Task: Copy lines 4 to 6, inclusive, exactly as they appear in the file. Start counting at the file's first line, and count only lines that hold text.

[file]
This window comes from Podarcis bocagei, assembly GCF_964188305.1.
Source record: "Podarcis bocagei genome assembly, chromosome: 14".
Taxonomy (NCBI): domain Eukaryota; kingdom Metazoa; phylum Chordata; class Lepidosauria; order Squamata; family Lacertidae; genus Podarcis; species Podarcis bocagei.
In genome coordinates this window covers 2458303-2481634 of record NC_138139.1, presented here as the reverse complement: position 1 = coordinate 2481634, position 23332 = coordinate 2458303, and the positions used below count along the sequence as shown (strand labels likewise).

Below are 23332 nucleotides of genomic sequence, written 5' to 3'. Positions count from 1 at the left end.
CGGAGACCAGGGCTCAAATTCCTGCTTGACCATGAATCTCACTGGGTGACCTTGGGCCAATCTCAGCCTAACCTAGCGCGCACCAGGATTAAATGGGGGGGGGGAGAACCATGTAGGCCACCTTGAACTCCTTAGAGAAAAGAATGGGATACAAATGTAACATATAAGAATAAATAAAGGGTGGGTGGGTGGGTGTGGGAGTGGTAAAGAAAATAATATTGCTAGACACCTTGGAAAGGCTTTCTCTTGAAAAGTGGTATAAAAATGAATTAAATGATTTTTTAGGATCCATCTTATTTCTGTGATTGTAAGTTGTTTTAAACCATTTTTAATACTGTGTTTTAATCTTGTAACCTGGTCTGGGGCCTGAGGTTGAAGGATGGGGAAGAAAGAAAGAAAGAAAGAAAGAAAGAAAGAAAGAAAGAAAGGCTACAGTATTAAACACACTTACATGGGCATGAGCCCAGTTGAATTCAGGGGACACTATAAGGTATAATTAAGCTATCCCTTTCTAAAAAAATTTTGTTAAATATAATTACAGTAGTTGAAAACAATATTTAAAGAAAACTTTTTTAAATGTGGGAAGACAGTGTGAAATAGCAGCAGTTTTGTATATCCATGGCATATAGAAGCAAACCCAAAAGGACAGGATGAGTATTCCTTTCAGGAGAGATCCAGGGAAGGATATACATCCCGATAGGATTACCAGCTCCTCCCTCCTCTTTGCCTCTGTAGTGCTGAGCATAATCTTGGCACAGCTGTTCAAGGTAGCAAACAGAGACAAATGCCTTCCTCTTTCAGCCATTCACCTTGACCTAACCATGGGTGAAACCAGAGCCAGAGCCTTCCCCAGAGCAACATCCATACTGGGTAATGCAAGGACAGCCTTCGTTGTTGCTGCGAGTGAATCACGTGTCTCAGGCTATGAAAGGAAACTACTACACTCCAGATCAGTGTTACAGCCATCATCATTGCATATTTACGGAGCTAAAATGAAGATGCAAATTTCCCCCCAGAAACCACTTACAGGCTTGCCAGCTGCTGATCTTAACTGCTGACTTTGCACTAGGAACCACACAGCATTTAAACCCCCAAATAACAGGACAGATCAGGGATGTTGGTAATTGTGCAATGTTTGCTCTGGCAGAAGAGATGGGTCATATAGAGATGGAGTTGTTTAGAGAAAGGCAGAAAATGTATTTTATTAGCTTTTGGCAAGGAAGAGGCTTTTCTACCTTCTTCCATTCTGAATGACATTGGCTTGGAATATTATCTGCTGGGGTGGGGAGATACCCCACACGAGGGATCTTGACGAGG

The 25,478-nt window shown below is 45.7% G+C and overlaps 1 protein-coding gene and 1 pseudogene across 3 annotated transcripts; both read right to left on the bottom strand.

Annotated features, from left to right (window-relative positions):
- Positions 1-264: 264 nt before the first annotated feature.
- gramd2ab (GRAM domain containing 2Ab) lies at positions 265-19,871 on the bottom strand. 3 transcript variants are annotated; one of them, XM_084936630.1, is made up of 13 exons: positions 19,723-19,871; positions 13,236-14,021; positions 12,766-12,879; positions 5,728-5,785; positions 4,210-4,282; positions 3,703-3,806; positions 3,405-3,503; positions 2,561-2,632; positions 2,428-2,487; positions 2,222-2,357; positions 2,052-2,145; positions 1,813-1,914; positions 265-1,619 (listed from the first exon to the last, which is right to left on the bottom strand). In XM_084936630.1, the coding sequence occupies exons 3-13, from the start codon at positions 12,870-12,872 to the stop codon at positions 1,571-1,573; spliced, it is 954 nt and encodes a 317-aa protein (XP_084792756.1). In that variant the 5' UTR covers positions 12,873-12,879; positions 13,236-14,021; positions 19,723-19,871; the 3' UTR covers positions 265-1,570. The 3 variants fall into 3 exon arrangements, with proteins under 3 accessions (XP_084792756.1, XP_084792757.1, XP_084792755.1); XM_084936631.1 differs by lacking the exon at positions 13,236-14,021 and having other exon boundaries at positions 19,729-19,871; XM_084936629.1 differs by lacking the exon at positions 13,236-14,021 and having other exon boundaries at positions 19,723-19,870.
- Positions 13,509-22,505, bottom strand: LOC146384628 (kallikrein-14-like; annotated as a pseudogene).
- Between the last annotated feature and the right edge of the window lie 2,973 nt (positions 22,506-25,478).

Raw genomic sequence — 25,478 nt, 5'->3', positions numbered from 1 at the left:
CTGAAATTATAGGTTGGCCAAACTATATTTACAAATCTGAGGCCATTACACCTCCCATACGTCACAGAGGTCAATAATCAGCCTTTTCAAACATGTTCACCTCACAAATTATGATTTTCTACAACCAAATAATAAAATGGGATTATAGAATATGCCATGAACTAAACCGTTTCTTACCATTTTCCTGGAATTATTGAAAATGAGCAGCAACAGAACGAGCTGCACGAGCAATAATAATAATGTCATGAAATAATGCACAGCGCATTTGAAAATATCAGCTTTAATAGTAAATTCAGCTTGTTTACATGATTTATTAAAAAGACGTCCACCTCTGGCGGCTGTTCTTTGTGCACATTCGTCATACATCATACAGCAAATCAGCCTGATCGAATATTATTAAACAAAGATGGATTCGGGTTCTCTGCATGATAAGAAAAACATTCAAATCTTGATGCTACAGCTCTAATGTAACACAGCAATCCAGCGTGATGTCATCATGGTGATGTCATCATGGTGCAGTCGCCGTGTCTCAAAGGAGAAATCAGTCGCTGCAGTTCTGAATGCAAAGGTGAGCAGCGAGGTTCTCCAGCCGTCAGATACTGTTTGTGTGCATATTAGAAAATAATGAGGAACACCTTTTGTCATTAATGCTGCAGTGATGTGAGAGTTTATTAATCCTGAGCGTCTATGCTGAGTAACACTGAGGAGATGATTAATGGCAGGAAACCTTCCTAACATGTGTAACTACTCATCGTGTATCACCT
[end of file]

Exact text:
In genome coordinates this window covers 2458303-2481634 of record NC_138139.1, presented here as the reverse complement: position 1 = coordinate 2481634, position 23332 = coordinate 2458303, and the positions used below count along the sequence as shown (strand labels likewise).

Below are 23332 nucleotides of genomic sequence, written 5' to 3'. Positions count from 1 at the left end.
CGGAGACCAGGGCTCAAATTCCTGCTTGACCATGAATCTCACTGGGTGACCTTGGGCCAATCTCAGCCTAACCTAGCGCGCACCAGGATTAAATGGGGGGGGGGAGAACCATGTAGGCCACCTTGAACTCCTTAGAGAAAAGAATGGGATACAAATGTAACATATAAGAATAAATAAAGGGTGGGTGGGTGGGTGTGGGAGTGGTAAAGAAAATAATATTGCTAGACACCTTGGAAAGGCTTTCTCTTGAAAAGTGGTATAAAAATGAATTAAATGATTTTTTAGGATCCATCTTATTTCTGTGATTGTAAGTTGTTTTAAACCATTTTTAATACTGTGTTTTAATCTTGTAACCTGGTCTGGGGCCTGAGGTTGAAGGATGGGGAAGAAAGAAAGAAAGAAAGAAAGAAAGAAAGAAAGAAAGAAAGGCTACAGTATTAAACACACTTACATGGGCATGAGCCCAGTTGAATTCAGGGGACACTATAAGGTATAATTAAGCTATCCCTTTCTAAAAAAATTTTGTTAAATATAATTACAGTAGTTGAAAACAATATTTAAAGAAAACTTTTTTAAATGTGGGAAGACAGTGTGAAATAGCAGCAGTTTTGTATATCCATGGCATATAGAAGCAAACCCAAAAGGACAGGATGAGTATTCCTTTCAGGAGAGATCCAGGGAAGGATATACATCCCGATAGGATTACCAGCTCCTCCCTCCTCTTTGCCTCTGTAGTGCTGAGCATAATCTTGGCACAGCTGTTCAAGGTAGCAAACAGAGACAAATGCCTTCCTCTTTCAGCCATTCACCTTGACCTAACCATGGGTGAAACCAGAGCCAGAGCCTTCCCCAGAGCAACATCCATACTGGGTAATGCAAGGACAGCCTTCGTTGTTGCTGCGAGTGAATCACGTGTCTCAGGCTATGAAAGGAAACTACTACACTCCAGATCAGTGTTACAGCCATCATCATTGCATATTTACGGAGCTAAAATGAAGATGCAAATTTCCCCCCAGAAACCACTTACAGGCTTGCCAGCTGCTGATCTTAACTGCTGACTTTGCACTAGGAACCACACAGCATTTAAACCCCCAAATAACAGGACAGATCAGGGATGTTGGTAATTGTGCAATGTTTGCTCTGGCAGAAGAGATGGGTCATATAGAGATGGAGTTGTTTAGAGAAAGGCAGAAAATGTATTTTATTAGCTTTTGGCAAGGAAGAGGCTTTTCTACCTTCTTCCATTCTGAATGACATTGGCTTGGAATATTATCTGCTGGGGTGGGGAGATACCCCACACGAGGGATCTTGACGAGG